By Charlie Warner
Imagine putting in an entire new lighting system that will provide about twice as much candle power, pay for itself in energy savings in just 40 months and then provide an ongoing savings of over $600 a month for years to come.
Sounds too good to be true? Well it isn’t.
Hoskins Electric of Caledonia completed the installation of 45 new high efficiency florescent fixtures in the gym at Caledonia Area Middle/High School last week. The decade-old lighting system in the gym left much to be desired.
The metal halide lights were very dim.
They were installed above the ventilating system and the steel rafters, which cut the candle power even more.
And it took several minutes for the lights to become completely energized, so once they were turned on in the morning, they were left on all day.
The new system in the gym will provide nearly twice the candle power, come on instantaneously so they can be shut off when the gym is not in use and take about half the amount of electricity to operate.
The gym isn’t the only room that will be receiving a lighting update. Once school is dismissed in June Hoskins will be replacing the old metal halide lights in the commons/lunchroom area and the multipurpose athletic room, which serves as the wrestling and gymnastics practice room.
The lighting project will be paid for through the district’s health and safety fund. The school district levies for capital, based on anticipated projects that qualify for this fund. As the tax money comes in, it is put in a reserve fund and used for projects like this.
“This is a win-win project,” Middle/High School Principal Paul DeMorett said. “Nearly doubling the amount of light for these three areas will provide for a much better environment. And the cost savings for the district will be quite substantial.”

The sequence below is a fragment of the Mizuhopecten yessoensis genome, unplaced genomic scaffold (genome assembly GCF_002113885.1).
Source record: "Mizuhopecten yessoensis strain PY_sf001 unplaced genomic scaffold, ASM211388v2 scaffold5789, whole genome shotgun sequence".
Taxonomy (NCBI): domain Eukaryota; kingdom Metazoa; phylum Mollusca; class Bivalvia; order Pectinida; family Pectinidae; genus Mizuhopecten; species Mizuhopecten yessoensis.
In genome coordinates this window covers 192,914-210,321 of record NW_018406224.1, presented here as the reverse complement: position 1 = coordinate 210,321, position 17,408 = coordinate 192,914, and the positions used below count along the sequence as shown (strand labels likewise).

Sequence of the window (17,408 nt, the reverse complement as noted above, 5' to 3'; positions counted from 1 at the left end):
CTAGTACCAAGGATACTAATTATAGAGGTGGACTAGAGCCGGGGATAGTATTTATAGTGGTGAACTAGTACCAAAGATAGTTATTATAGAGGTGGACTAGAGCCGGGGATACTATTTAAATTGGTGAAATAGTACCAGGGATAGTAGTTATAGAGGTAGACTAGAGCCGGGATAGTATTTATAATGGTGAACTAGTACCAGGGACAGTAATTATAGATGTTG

While Hoskins Electric was working on the lighting project inside the school, Schroeder Landscaping was working on a project outside the building.
Ever since the middle/high school campus was built, there has been a water run-off issue. In the winter when the snow melted, the water would run from the west side of the main sidewalk into the front doors, across to the east side. And as soon as temps dropped, there was a 12 to 15-foot wide sheet of ice that ran completely across the walkway.
“It was a dangerous situation,” DeMorett said. “Staff had to put ice melt on the ice each morning, the salt got tracked into the school, the ice melt would work for a while, more snow would melt, more ice would form and we’d have to deal with the problem again. It was a daily situation.”
DeMorett enlisted the services of head custodian Brian Moe and Brent Schroeder to come up with a remedy for the problem.
A six-foot wide strip of sod is being cut out along both sides of the wide sidewalk in front of the school. Wood chips will be installed along both sides of the walk and will serve as a berm to channel the runoff away from the sidewalk.
Moe said he plans to put ground cover type plants in the wood chips to make it more eye appealing.
“Something needed to be done,” Moe said. “The ice issue was a daily problem in the winter and someone could have slipped and gotten hurt. This should really improve the situation.”
This project is being funded by the one-day bond sale, according to DeMorett.
You can contact Charlie Warner at firstname.lastname@example.org